Sports / The Prairie Fire / May 13, 2009

As season ends, track eyes horizon

Another Midwest Conference Championship has come and gone, and with it the Prairie Fire track and field season winds down.

It was another year of great gains for a rebuilding Knox squad, as the small core of athletes did battle upon the grass and rubbery substance, whatever it is that tracks are made out of, and came away at the end of the year stronger than they have been in years.

“It was a good meet,” senior captain Mike Dooley said. “We just came out and competed. We didn’t have Rairdon’s fireworks (from last year), and no conference champ, but we had better depth.”

The team improved greatly from last year, as there were multiple performances that made noise in the rankings, as opposed to last year’s action with only Tim Rairdon doing any real damage. Sophomore Bill Schaefer placed sixth in the 400 meter hurdles with a time of 58.94 (after placing fourth in the prelims at 57.57.82) as well as sixth in the 110 meter hurdles at 16.40, and junior Adam Kent continued to put up historic numbers, throwing the shot put 13.99 meters, good enough for seventh in conference, and tossing the hammer 43.51 meters, placing him fifth for the year.

“I could have done better in shot and hammer,” Kent said. “I don’t know what was holding me back. (My goal) is two spins, and to reach in the high hundreds (with the hammer).”

A team of only 28 people, when facing other squads that had upwards of 100 athletes, the Prairie Fire had several people, like Schaefer and Kent, who were doubling or tripling up on events. Senior Jaclyn Anderson was the epitome of this, as she participated in the 200-meter, the high jump, long jump, triple jump, and the javelin. She placed seventh in the finals of the javelin, and third in the long, high, and triple jumps. It summed up the basis on which the Knox track team is forced to sculpt itself into, having athletes of variable talent.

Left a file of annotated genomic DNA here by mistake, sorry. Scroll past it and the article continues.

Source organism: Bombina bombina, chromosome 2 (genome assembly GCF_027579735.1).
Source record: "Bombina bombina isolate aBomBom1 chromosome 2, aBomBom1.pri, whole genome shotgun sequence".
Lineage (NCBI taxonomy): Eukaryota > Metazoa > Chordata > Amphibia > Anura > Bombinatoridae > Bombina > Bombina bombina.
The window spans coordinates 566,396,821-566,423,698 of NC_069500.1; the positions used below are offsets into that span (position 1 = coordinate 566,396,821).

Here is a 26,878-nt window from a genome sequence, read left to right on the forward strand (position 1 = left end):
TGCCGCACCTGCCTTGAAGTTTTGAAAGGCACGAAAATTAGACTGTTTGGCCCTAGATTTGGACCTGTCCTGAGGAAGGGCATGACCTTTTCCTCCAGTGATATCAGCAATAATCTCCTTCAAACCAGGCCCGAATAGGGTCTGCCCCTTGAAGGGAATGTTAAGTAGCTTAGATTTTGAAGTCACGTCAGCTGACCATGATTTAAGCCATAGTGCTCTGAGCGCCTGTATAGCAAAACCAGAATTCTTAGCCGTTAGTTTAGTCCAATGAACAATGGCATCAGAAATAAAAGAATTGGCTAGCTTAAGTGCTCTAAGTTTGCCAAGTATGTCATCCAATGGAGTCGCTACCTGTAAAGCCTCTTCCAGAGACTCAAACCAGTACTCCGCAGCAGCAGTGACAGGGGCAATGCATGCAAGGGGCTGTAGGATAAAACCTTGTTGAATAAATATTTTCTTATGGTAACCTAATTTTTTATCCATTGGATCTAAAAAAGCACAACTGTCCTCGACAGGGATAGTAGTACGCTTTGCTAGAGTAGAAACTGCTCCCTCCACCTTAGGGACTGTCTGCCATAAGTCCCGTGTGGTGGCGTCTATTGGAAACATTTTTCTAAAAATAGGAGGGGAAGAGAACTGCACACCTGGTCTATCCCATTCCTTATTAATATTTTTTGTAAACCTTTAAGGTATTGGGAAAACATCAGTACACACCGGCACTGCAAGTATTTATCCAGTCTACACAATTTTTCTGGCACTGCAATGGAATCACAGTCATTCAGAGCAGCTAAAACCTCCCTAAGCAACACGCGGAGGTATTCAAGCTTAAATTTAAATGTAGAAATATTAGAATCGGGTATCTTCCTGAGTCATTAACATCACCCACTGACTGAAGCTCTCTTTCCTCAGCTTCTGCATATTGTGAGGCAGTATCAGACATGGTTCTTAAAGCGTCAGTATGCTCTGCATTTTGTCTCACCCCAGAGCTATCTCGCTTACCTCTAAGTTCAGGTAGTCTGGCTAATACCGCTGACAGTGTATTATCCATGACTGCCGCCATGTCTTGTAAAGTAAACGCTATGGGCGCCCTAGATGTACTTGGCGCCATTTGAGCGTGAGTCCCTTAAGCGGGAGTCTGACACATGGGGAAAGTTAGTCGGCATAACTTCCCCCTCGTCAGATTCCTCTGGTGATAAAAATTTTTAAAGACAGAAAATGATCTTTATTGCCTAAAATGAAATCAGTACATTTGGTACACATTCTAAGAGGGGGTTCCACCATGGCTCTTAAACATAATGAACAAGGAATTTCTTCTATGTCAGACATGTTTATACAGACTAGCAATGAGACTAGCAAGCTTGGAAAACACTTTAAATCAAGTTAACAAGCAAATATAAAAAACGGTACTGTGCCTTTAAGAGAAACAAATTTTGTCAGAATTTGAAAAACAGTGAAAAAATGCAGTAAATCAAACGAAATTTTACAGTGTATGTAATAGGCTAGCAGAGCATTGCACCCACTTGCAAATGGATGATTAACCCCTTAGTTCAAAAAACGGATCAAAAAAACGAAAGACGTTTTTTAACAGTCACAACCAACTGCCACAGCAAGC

“She was a Jack of All Trades,” Dooley said of his teammate. “It was impressive.”

The final scores of the day saw the women’s team earn 30 points, good for seventh in the conference, while the men earned 13 points, also good for seventh. Kent and Schaefer were the only men to score for their team. Even so, there were solid, and obviously rising in ranking performances throughout the field.

“I would rather have quality over quantity, any day,” Schaefer said. “I’m happier with 20 kids who bust their ass than 100 kids with no chemistry and no camaraderie.”

Other finishes of note include sophomore Chloe Bohm, who placed seventh in the 400 meter and 10th in the 800 meter. Senior Karen Brophy, who is participating in the Last Chance Meet this Saturday, placed 12th in the 10000 meter and 10th in the Steeplechase.

With the end of a college sports season, there is some loss due to graduation, but if anything, the team is getting stronger than ever, with 18 top-flight recruits coming in the fall. On top of the steady and building improvement of the team, the Prairie Fire track stars look to be a real force next year. Already, they rise above the challenges their coaches put forth.

“We have a small team, but everyone has performed the best they could, if not more-so,” Dooley said. “Times just kept getting faster and faster.”

Though Dooley is leaving to greener pastures, fellow captain Schaefer remains to aid coaches Irwin and Zierfuss in crafting a finely tuned machine that can mow down the likes of Monmouth and Carroll in the coming years.

“I’m just going to work hard over the summer,” Schaefer said. “We’ll come back next year and leave it all on the track.” Or field, as the case may be.

Merritt Rohlfing


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